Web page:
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How to Winterize a Boat: Steps, Checklist and Costs

As summer draws to a close many boat owners will be asking themselves: do I need to winterize my boat? This is an important question to be asking, because freeze-damage can cause extensive and even catastrophic problems. It can burst pipes in plumbing systems, crack engine parts, and split apart fiberglass. Fortunately, you’ve come to the right place — we’ll lay out the procedures you need to follow and run through a comprehensive winterize boat checklist, so you can rest easy after storing your boat for the season.

 

Do I Need to Winterize My Boat?

If you live in an area where temperatures may drop below freezing the answer is yes. It’s critical you winterize a boat even if you live in an area with mild winters where sub-freezing temperatures are the exception rather than the norm. That said, a lot depends on the nature of your boat. For small boats that are very simple and have few systems, winterizing it can mean putting on a cover and taking care of the motor. For big luxury center console boats over 40 feet, on the other hand, you’ll have a large number of tanks, pumps, and pipes to deal with. So recognize that while all boat owners need to winterize a boat if they live in a climate that’s not tropical, just what it means to do so can be very different from one boat to another.

 

winterize a boat

Some boaters wait until the last minute to winterize – and some wait just a bit too long.

 

When Should I Winterize My Boat?

Most boaters winterize their boat when they believe the last trip of the season is behind them. However, some people who live in areas with a mild climate will wait to see if and when freezing weather comes along, so they can get in another adventure or two should the weather remain nicer than expected. Either way, the important thing is to pay attention to the forecast and if there’s a freeze being predicted, have the boat winterized before it happens.

 

Steps to Winterize a Boat

Remember, every boat is different and the winterization process can vary quite a bit from one to another. That said, here are the critical steps:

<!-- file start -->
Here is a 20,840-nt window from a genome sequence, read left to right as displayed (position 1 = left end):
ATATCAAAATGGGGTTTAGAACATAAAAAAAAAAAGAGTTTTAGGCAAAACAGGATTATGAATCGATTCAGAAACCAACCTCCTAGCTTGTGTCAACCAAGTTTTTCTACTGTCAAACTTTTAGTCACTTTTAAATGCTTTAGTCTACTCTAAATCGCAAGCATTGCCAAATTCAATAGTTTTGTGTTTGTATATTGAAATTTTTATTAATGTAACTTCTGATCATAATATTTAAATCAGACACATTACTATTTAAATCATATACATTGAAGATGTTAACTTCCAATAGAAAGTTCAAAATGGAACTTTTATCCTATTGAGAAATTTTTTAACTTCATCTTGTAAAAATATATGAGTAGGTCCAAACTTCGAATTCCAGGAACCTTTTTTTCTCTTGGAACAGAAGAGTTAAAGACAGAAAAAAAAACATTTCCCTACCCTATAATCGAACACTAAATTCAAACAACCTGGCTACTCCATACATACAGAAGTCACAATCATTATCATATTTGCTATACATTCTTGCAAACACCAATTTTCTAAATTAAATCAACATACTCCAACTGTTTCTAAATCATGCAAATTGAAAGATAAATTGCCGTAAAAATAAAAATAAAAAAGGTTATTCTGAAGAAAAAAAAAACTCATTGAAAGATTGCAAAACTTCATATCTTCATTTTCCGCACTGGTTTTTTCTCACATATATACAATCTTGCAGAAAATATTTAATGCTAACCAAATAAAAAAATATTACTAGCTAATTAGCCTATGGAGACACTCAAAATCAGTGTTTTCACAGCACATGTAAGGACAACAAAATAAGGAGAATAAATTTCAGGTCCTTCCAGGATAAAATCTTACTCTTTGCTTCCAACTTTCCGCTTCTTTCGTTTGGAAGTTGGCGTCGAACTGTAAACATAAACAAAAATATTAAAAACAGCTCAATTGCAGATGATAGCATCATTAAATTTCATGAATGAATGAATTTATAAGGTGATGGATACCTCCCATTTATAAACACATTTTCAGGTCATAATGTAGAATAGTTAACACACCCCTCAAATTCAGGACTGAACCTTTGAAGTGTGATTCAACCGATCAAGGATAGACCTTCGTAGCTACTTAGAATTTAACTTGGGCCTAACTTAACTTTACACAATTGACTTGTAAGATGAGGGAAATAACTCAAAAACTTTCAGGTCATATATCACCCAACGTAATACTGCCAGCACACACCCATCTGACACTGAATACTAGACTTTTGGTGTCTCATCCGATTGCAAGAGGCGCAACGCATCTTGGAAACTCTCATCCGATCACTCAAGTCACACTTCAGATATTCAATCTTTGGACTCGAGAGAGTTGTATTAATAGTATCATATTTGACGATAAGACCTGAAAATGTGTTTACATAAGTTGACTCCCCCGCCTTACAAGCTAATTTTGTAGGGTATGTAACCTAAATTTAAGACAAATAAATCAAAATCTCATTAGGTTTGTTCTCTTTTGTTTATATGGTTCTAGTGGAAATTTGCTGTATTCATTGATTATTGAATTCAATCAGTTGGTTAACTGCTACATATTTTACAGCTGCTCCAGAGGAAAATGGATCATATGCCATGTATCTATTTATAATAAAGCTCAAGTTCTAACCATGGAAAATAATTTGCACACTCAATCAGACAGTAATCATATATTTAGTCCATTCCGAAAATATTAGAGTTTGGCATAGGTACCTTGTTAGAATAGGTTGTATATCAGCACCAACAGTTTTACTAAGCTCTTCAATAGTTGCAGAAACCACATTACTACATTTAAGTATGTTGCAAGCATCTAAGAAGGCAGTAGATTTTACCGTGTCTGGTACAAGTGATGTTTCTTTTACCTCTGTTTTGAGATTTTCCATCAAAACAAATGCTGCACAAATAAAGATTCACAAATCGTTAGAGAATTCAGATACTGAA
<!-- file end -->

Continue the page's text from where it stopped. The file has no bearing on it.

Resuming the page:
• Winterize the engine(s)
  • Winterize the plumbing systems
  • Winterize any pumps or compartments that may hold water
  • Remove the batteries
  • Treat the fuel
  • Cover the boat

 

Winterize the engine(s)

This process is a bit different depending on what type of power system your boat has. It can also differ depending on the engine’s manufacturer and model. It’s important enough that we’ve dedicated an entire section to this process, so see How to Winterize a Boat Motor, below. Also check out How to Winterize a Boat Motor a Step By Step Guide.

 

Winterize the plumbing systems

Winterizing the plumbing system in a boat is similar to winterizing one in a summer home. You’ll need to drain the water out of the system, then add non-toxic antifreeze. Start by opening the faucet farthest from the water tank and let it run until completely drained. Then open each in turn working your way back towards the tank. When the system has run dry, add antifreeze to the tank and run it through the system, shutting off the faucets only after antifreeze has begun coming out. If your boat has a hot water heater, be sure to turn it off before draining the tanks down.

 

You’ll also need to pump out the boat’s holding tank, then add some antifreeze to be sure any liquid left in the bottom doesn’t freeze. Then be sure to flush the head until antifreeze runs through the lines. If your boat has a self-contained head (a portable marine sanitation device, or MSD), remove it from the boat and properly dispose of any waste in its holding tank, then drain the freshwater reservoir. 

 

Winterize pumps or compartments that may hold water

Livewell pumps, washdown pumps, fishbox macerators, and any other accessories that may have water in their lines or in the pump itself need to be drained and given a dose of antifreeze. In cases where a raw water intake feeds the system, you can remove the intake line at the seacock, submerge it into a five-gallon bucket full of antifreeze, and activate the pump to get the liquid running through. If the pump can’t pull a prime, hold the end of the intake up higher than the pump and pour in some antifreeze to get it started.